News & Press

Staff Picks: Mark Aden

Share

 

About the Author

Caleb Heeringa, Communications Coordinator | Caleb enjoys immersing himself in the A/E/C industry and informing audiences about DCI’s contribution to state-of-the-art structural development. Preferring a conversational style, he naturally narrates the firm’s design approach and project details to professionals in other industries. With a knack for adventure, he enjoys international travel and exploring the back corners of Washington’s wilderness.

Staff Picks of Amazing Structures from Around the World

We asked our principals what their favorite structures are on Earth. This week, Mark Aden gave us his list of structural wonders. He came up with more than one example. Check out what he picked and learn interesting structural facts along the way.

As a structural engineer by training and nature, I’m fascinated by structures of all types. I spend my life looking up at buildings and structures, much to the annoyance of my family and the small children I run over while not watching where I am going. There are any number of structures that I’ve seen in my life that appeal to me for some unique reason, but these are three that stick out:

• Grand Coulee Dam. I grew up in eastern Washington, where big dams are a fact of life, but Grand Coulee is the mother of all dams. I remember the first time I set eyes on it, when I was about eight years old, and its sheer size stopped me in my tracks. I just couldn’t imagine how many wheelbarrows full of concrete it took! The statistics of its construction are staggering – 8,800 people employed during the middle of the Great Depression, 12 million cubic yards of concrete, 6,809 megawatts of generating capacity. It was a magic moment for me as I realized what humans could accomplish with time and determination.

• The Pantheon. The most amazing thing about it is that 2,000 years after it was built it is still the world’s largest unreinforced concrete dome, with a diameter of more than 141 feet. The Pantheon served as a temple honoring all of the gods and a place where the Emperor could give public speeches. The base of the rotunda is 20 feet thick, tapering to about seven feet thick at the oculus (the circular opening at the apex of the ceiling). Heavy stone like basalt was used at the base, while lighter materials like pumice were used at the top. Engineering and technology played a larger part in Rome’s domination of the world than most people realize, and their civil and structural engineering is one of the best examples.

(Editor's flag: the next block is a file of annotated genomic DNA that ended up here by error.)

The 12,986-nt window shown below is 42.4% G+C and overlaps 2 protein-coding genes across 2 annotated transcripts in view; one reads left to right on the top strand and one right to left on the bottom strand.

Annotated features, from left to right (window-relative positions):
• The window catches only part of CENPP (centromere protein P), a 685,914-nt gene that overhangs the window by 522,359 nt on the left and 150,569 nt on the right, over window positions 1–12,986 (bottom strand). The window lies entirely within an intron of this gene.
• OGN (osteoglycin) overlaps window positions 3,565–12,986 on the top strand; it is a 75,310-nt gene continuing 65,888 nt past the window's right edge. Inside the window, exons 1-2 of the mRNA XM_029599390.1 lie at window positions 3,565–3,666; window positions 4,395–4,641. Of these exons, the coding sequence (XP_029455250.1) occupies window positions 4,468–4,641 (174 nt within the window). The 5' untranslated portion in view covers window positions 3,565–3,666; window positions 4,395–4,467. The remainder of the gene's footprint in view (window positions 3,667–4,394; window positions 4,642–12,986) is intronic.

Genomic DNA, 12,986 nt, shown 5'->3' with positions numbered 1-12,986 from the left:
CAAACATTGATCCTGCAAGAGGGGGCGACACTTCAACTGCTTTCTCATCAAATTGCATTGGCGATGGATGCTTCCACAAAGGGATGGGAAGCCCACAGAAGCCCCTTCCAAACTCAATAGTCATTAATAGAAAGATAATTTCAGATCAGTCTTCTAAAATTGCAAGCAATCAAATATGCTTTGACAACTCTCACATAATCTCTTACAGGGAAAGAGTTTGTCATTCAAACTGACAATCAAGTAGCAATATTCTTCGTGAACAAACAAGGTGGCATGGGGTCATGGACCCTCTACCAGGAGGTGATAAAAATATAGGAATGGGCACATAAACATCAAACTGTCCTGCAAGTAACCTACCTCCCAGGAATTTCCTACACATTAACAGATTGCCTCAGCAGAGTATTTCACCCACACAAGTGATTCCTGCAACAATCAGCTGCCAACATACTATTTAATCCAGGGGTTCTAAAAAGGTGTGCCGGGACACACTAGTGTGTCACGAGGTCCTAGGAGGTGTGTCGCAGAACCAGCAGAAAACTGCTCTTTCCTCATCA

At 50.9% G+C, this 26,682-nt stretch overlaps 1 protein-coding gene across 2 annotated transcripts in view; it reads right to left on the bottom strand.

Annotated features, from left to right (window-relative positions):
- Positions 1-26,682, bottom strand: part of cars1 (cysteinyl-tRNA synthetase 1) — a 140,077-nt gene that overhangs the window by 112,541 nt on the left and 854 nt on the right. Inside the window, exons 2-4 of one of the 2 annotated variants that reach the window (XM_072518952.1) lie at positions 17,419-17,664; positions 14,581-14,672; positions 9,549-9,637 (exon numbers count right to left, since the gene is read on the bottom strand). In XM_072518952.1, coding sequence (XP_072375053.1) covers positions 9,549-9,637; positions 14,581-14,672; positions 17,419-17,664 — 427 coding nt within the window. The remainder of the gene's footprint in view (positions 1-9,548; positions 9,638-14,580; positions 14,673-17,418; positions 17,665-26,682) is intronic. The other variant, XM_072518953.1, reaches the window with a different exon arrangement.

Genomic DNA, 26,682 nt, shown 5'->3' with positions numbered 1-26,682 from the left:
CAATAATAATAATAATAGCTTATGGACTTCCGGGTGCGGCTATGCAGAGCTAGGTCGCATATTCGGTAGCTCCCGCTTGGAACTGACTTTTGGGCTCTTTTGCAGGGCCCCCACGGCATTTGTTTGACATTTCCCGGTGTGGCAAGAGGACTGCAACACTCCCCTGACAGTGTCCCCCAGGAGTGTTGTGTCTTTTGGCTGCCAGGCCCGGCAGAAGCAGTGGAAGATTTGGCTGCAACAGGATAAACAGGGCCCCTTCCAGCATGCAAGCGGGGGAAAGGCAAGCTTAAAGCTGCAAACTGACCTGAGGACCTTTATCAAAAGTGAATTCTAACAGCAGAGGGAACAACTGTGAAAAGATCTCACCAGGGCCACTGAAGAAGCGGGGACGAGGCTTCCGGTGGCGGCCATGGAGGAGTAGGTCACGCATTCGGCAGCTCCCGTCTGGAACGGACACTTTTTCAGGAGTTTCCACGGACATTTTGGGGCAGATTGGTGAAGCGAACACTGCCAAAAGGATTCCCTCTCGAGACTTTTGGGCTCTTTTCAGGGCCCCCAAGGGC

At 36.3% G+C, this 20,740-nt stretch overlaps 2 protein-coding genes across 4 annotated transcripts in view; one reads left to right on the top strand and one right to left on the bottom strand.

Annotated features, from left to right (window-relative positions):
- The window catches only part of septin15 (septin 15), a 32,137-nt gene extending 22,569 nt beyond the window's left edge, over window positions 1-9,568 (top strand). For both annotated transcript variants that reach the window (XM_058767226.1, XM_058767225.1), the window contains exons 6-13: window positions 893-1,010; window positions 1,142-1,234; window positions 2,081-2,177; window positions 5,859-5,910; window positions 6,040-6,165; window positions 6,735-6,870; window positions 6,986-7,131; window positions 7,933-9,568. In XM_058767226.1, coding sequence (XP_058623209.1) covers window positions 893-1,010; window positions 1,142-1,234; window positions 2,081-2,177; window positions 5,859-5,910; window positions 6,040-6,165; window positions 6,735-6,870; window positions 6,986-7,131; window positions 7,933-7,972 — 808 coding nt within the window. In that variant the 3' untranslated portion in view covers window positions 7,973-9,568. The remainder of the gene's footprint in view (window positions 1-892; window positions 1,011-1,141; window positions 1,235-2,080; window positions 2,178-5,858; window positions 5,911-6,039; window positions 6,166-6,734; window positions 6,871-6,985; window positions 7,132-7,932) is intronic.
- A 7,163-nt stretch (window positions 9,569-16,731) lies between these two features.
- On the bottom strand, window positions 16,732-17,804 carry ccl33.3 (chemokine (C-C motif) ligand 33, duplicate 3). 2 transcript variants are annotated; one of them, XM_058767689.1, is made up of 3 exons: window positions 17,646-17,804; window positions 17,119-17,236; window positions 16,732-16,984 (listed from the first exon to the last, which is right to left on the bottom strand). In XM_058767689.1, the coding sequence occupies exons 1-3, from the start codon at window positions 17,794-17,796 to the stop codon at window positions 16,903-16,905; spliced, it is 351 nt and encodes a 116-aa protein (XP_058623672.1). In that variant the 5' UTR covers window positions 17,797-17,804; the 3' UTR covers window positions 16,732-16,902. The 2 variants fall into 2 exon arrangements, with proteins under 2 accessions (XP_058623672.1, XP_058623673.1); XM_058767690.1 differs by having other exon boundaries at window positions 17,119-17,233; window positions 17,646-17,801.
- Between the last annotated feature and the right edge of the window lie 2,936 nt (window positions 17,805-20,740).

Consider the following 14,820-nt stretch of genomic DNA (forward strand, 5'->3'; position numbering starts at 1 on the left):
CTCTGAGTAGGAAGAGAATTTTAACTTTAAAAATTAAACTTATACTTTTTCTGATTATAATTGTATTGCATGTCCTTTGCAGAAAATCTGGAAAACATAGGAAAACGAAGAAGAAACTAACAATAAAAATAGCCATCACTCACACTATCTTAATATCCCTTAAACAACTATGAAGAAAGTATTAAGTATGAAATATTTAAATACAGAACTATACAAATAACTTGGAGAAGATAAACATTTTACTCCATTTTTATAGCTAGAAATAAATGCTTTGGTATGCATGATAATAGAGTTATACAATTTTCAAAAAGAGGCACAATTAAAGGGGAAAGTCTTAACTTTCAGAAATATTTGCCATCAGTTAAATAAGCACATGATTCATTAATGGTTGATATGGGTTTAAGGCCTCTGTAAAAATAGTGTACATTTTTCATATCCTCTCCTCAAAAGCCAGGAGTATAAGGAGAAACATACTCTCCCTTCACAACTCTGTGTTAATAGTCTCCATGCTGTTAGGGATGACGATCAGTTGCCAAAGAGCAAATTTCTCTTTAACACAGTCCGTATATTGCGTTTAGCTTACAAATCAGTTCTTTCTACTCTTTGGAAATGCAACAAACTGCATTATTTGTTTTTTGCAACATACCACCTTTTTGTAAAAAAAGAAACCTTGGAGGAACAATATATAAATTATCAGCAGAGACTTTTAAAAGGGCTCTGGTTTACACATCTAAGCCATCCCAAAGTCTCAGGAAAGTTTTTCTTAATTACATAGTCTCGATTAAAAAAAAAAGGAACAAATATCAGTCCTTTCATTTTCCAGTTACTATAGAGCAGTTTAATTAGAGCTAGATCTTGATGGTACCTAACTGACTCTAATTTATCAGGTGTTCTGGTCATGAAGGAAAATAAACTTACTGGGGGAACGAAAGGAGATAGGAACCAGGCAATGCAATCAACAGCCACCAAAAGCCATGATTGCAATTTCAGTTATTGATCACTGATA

• The Brooklyn Bridge. Ken Burns’ first documentary for PBS (“Brooklyn Bridge”) came out in 1981 when I was a freshman in engineering school, and I was dumbfounded by how far past the proven technologies of the time the bridge design and construction went. Washington Roebling took over the project from his dying father at the age of 32(!) and was ably assisted by his wife Emily Warren Roebling, who was an exceptionally talented engineer and manager in her own right. Large web trusses on each side of the bridge made the bridge six times stronger than the typical suspension bridge of that period, which helped assuage concerns after several high-profile bridge collapses. Walking over the bridge from Brooklyn to New York is still one of the great walks of the world, and I love the fact that such an engineering marvel is treasured for its beauty.

Next time on the blog, discover Roger Heeringa’s favorite structure in the world.


< Back to News & Press

Share

 

About the Author

Caleb Heeringa, Communications Coordinator | Caleb enjoys immersing himself in the A/E/C industry and informing audiences about DCI’s contribution to state-of-the-art structural development. Preferring a conversational style, he naturally narrates the firm’s design approach and project details to professionals in other industries. With a knack for adventure, he enjoys international travel and exploring the back corners of Washington’s wilderness.

Social Profiles